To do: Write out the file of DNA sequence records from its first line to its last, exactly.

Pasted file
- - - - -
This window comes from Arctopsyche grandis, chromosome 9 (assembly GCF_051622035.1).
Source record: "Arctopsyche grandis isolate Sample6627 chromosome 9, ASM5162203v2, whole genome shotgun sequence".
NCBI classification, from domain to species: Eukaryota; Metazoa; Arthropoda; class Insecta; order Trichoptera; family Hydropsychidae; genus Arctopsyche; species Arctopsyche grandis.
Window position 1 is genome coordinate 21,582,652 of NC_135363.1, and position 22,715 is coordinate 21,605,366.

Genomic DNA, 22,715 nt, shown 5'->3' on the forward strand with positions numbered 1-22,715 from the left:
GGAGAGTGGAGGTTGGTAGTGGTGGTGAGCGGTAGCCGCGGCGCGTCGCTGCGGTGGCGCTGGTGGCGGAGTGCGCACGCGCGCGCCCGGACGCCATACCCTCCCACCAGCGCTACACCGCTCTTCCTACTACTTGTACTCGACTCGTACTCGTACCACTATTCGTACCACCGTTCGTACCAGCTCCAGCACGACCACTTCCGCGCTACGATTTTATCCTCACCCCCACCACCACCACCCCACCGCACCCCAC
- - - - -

This window comes from Arctopsyche grandis, chromosome 9 (assembly GCF_051622035.1).
Source record: "Arctopsyche grandis isolate Sample6627 chromosome 9, ASM5162203v2, whole genome shotgun sequence".
NCBI classification, from domain to species: Eukaryota; Metazoa; Arthropoda; class Insecta; order Trichoptera; family Hydropsychidae; genus Arctopsyche; species Arctopsyche grandis.
Window position 1 is genome coordinate 21,582,652 of NC_135363.1, and position 22,715 is coordinate 21,605,366.

Genomic DNA, 22,715 nt, shown 5'->3' on the forward strand with positions numbered 1-22,715 from the left:
GGAGAGTGGAGGTTGGTAGTGGTGGTGAGCGGTAGCCGCGGCGCGTCGCTGCGGTGGCGCTGGTGGCGGAGTGCGCACGCGCGCGCCCGGACGCCATACCCTCCCACCAGCGCTACACCGCTCTTCCTACTACTTGTACTCGACTCGTACTCGTACCACTATTCGTACCACCGTTCGTACCAGCTCCAGCACGACCACTTCCGCGCTACGATTTTATCCTCACCCCCACCACCACCACCCCACCGCACCCCAC